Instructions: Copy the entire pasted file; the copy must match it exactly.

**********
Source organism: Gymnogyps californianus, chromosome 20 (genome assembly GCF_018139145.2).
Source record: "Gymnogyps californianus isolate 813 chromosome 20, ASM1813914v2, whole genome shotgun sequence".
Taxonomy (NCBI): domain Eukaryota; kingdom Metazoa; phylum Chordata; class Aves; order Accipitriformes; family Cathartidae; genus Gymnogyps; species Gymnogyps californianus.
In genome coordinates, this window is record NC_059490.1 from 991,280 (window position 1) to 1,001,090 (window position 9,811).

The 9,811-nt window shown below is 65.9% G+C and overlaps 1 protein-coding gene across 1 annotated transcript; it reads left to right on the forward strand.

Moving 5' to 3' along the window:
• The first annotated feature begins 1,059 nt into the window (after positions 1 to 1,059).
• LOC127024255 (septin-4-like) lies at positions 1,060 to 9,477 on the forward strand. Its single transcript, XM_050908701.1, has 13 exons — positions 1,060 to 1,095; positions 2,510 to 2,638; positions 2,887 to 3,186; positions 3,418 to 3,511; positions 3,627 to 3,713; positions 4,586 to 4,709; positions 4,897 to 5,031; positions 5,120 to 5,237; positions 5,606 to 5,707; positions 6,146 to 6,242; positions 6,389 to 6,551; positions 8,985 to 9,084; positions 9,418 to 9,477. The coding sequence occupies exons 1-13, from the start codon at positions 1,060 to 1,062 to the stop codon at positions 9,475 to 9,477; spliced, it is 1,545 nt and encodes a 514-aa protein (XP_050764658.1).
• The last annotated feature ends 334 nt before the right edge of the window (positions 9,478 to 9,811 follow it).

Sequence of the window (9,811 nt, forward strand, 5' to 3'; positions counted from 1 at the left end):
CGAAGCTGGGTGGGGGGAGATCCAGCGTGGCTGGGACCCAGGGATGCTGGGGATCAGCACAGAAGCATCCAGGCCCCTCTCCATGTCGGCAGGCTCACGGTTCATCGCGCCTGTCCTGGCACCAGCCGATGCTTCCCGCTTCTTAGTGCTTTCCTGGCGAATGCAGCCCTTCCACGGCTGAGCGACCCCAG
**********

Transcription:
Source organism: Gymnogyps californianus, chromosome 20 (genome assembly GCF_018139145.2).
Source record: "Gymnogyps californianus isolate 813 chromosome 20, ASM1813914v2, whole genome shotgun sequence".
Taxonomy (NCBI): domain Eukaryota; kingdom Metazoa; phylum Chordata; class Aves; order Accipitriformes; family Cathartidae; genus Gymnogyps; species Gymnogyps californianus.
In genome coordinates, this window is record NC_059490.1 from 991,280 (window position 1) to 1,001,090 (window position 9,811).

The 9,811-nt window shown below is 65.9% G+C and overlaps 1 protein-coding gene across 1 annotated transcript; it reads left to right on the forward strand.

Moving 5' to 3' along the window:
• The first annotated feature begins 1,059 nt into the window (after positions 1 to 1,059).
• LOC127024255 (septin-4-like) lies at positions 1,060 to 9,477 on the forward strand. Its single transcript, XM_050908701.1, has 13 exons — positions 1,060 to 1,095; positions 2,510 to 2,638; positions 2,887 to 3,186; positions 3,418 to 3,511; positions 3,627 to 3,713; positions 4,586 to 4,709; positions 4,897 to 5,031; positions 5,120 to 5,237; positions 5,606 to 5,707; positions 6,146 to 6,242; positions 6,389 to 6,551; positions 8,985 to 9,084; positions 9,418 to 9,477. The coding sequence occupies exons 1-13, from the start codon at positions 1,060 to 1,062 to the stop codon at positions 9,475 to 9,477; spliced, it is 1,545 nt and encodes a 514-aa protein (XP_050764658.1).
• The last annotated feature ends 334 nt before the right edge of the window (positions 9,478 to 9,811 follow it).

Sequence of the window (9,811 nt, forward strand, 5' to 3'; positions counted from 1 at the left end):
CGAAGCTGGGTGGGGGGAGATCCAGCGTGGCTGGGACCCAGGGATGCTGGGGATCAGCACAGAAGCATCCAGGCCCCTCTCCATGTCGGCAGGCTCACGGTTCATCGCGCCTGTCCTGGCACCAGCCGATGCTTCCCGCTTCTTAGTGCTTTCCTGGCGAATGCAGCCCTTCCACGGCTGAGCGACCCCAG